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Memorable Events

Although I knew the story of my novella, Sabina and the Mystery of the Ogre, was good, I wasn’t sure what position it was going to take. I am happy to be the 2015 winner of this prestigious literary prize. I also congratulate the other nominees, Mark Chetambe (1st runners up) and Charles Okoth (2nd Runners up). Their works were equally of high quality.

I thank the Canadian Organization for Development in Education (CODE), the William Burt Foundation (the prize donor), the National Book Development Council of Kenya (NBDCK) and jurors for their exemplary work. I also thank my publisher, Nsemia Inc. who have actually nurtured and promoted my creative talent, starting from the year when they published my first anthology of poetry to date when they entered my winning story for the award. I also thank all those who encouraged me to write; this includes my wife and children. To them I say: I have won for you, my success is for you my family. I also thank my literature students at Kisii University who kept praying that I get first position in the competition. To them I say: write, write, write, and become the next Ngugis.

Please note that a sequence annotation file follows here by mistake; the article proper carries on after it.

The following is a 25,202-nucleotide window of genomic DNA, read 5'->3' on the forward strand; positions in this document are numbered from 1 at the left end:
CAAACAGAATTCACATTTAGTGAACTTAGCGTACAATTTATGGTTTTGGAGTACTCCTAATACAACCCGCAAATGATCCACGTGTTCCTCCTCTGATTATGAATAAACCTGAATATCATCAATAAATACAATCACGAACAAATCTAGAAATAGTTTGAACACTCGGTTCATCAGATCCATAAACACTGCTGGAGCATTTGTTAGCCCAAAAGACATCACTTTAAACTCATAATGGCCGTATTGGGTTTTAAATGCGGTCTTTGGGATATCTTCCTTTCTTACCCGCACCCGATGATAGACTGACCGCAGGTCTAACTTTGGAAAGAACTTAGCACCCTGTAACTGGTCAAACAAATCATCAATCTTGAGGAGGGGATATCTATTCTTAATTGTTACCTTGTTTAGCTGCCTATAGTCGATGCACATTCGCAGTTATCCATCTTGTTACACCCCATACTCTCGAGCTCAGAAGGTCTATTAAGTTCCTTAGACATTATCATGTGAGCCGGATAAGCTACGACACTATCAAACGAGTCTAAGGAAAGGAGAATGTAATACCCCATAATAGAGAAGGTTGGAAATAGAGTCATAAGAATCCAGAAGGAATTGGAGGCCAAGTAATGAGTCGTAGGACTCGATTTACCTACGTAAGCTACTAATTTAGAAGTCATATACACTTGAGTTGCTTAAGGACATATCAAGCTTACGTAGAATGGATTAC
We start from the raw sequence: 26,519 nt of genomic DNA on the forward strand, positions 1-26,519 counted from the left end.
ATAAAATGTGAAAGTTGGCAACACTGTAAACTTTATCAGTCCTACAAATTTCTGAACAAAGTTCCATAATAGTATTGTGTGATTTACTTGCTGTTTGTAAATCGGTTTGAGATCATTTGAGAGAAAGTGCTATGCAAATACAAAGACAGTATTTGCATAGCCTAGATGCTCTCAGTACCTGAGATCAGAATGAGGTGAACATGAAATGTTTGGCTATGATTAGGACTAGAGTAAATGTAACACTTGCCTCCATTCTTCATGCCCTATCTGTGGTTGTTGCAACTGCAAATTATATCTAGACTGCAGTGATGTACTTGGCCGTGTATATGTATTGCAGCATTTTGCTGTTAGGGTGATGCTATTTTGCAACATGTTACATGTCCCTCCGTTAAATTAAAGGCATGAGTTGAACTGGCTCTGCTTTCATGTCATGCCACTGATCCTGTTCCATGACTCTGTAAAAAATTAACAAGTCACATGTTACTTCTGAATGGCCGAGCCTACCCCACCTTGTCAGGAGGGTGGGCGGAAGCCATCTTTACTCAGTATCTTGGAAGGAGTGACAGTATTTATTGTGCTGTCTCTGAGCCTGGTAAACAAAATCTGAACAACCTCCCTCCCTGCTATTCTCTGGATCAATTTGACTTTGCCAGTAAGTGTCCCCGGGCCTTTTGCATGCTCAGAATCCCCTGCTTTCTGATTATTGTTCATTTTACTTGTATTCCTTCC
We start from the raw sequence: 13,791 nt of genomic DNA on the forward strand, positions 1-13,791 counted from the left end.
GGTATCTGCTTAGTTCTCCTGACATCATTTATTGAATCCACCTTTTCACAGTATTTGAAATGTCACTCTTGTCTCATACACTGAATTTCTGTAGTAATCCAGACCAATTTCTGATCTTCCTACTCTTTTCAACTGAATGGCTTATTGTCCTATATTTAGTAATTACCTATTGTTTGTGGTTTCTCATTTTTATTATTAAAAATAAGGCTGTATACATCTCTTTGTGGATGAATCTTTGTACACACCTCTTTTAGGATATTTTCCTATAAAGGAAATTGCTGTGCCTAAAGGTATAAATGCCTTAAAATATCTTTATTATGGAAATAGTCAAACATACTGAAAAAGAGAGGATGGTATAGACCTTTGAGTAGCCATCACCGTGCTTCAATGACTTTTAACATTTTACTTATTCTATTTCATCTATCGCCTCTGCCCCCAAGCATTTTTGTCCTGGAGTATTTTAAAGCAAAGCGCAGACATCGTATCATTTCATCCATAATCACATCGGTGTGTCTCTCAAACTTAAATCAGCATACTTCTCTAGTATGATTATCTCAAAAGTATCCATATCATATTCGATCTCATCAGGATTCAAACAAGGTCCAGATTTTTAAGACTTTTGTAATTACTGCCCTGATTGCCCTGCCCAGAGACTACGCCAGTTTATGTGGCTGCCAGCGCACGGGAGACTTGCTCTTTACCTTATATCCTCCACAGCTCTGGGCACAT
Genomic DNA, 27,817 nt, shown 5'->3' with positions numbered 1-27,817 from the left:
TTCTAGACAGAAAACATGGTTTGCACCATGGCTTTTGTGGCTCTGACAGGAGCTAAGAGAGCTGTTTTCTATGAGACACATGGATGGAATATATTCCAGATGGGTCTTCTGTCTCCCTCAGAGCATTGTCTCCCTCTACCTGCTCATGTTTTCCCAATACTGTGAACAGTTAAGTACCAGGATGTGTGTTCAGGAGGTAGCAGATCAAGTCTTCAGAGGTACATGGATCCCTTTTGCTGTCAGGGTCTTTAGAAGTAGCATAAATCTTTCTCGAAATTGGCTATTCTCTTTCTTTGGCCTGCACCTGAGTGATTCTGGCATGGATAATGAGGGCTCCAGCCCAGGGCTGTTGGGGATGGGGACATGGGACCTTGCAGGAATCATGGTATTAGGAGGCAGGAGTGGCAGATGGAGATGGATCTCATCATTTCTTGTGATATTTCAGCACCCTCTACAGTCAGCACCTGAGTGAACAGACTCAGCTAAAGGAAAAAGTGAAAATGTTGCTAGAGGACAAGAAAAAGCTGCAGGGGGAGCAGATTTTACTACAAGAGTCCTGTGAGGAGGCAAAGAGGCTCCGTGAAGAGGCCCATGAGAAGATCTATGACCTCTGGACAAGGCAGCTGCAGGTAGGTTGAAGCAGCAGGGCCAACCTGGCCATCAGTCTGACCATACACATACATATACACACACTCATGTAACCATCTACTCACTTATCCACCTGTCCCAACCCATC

Sabina and the Mystery of the Ogre

Suddenly the girl, third from her, became a whirlwind of arms and legs and sharp raking teeth and fingernails. “Throw your hands backwards!” a nervous murmur came.

“Hold her hands!” someone shouted.

“Put her legs apart! Her legs!” another anxious voice burst forth.

A fierce struggle ensued. Sabina listened to every word and to every action and, for a moment, she thought she was dreaming. She held her breath and stiffened her fingers on the ground, so tightly that she heard them snap. Her heart skipped and pounded beneath her tattered leso. The ground beneath her shook and swayed, crushed and crumbled and she seemed to fall through into the hollowness, screaming and shouting for help. No one came to her aid. No God was around. Neither was her mother. Ghostly drums seemed to beat in her head, clogging her ears and for a brief moment she was shut off from the world, from reality.

Suddenly the girl next to her burst into a scream, a sharp scream that broke the serenity of the valley. The women went mum and only whispers and breathing could be heard. Sabina shuddered, like a race horse before a race, yet also with a kind of fear. Sweat trickled down her nape, and she could feel it accumulating at the tip of her chin.

It was now Sabina’s turn. It was her chance to become a woman. She had twice escaped the cruel knife that is meant to shape her into a woman. Now the time had come and she had no two ways out of it. Sabina was lifted up by the scruff of her neck, and as this happened, she closed her eyes tightly. Her little body was thrown on the initiation stone, a depressed ground whose floor was a flat rock, behind which stood a mogumo tree. Her hands were thrown back on to the tree. Her legs were spread apart.